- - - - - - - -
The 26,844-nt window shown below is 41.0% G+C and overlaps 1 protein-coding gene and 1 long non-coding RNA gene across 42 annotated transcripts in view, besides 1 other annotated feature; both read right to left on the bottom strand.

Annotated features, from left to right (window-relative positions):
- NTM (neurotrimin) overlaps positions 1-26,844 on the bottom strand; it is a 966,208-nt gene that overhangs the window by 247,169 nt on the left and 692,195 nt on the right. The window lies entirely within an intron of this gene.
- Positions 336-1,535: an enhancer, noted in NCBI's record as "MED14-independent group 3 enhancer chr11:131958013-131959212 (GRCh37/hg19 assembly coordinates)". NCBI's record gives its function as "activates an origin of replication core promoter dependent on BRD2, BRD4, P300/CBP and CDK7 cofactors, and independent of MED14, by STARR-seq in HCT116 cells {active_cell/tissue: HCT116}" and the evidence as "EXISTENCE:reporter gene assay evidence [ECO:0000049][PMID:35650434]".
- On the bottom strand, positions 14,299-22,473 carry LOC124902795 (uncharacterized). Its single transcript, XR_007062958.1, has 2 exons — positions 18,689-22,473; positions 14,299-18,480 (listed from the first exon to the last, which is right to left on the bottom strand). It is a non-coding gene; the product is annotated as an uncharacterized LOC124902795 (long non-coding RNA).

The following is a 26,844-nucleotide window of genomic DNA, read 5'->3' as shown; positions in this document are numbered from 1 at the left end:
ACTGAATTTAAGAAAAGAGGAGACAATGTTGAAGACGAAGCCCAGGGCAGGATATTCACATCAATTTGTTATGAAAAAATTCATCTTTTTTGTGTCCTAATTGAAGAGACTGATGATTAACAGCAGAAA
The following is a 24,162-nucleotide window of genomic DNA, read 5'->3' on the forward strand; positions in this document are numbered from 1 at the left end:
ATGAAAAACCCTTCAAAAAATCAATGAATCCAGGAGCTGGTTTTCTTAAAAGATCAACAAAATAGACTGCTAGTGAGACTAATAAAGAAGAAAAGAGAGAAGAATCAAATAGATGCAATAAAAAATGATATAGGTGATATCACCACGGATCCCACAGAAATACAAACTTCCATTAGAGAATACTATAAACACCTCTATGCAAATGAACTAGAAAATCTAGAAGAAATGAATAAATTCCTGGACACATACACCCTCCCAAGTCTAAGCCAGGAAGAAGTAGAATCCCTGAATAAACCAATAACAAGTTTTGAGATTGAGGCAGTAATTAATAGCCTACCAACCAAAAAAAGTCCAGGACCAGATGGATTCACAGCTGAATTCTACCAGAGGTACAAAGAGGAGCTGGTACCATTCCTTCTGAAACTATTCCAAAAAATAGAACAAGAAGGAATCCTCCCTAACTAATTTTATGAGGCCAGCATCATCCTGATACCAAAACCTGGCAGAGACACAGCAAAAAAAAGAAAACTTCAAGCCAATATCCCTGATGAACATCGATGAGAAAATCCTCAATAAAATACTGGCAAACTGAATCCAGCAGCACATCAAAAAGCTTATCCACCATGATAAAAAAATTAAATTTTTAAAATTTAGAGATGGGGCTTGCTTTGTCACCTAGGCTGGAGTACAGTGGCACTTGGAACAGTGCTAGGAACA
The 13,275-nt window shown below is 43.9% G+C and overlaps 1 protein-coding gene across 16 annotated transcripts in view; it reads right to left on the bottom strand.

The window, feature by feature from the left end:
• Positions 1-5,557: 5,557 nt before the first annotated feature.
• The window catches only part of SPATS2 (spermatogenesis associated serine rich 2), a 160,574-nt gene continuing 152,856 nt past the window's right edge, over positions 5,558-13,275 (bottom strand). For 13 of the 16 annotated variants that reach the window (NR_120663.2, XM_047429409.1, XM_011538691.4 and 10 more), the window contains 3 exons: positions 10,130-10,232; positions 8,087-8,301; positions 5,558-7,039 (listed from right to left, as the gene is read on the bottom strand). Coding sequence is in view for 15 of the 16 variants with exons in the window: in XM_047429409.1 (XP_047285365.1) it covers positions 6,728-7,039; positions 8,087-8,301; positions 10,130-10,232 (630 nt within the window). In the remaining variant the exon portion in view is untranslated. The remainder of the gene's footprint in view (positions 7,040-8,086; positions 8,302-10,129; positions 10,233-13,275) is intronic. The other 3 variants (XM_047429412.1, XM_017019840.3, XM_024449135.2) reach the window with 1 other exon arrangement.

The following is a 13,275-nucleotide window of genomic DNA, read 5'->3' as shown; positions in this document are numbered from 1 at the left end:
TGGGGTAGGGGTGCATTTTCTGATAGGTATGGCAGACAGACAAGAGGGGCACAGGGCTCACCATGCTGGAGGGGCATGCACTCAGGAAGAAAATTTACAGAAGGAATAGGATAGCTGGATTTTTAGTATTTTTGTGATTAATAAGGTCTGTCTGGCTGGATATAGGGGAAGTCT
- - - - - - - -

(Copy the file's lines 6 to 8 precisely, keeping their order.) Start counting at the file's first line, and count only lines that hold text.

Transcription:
The following is a 26,844-nucleotide window of genomic DNA, read 5'->3' as shown; positions in this document are numbered from 1 at the left end:
ACTGAATTTAAGAAAAGAGGAGACAATGTTGAAGACGAAGCCCAGGGCAGGATATTCACATCAATTTGTTATGAAAAAATTCATCTTTTTTGTGTCCTAATTGAAGAGACTGATGATTAACAGCAGAAA
The following is a 24,162-nucleotide window of genomic DNA, read 5'->3' on the forward strand; positions in this document are numbered from 1 at the left end: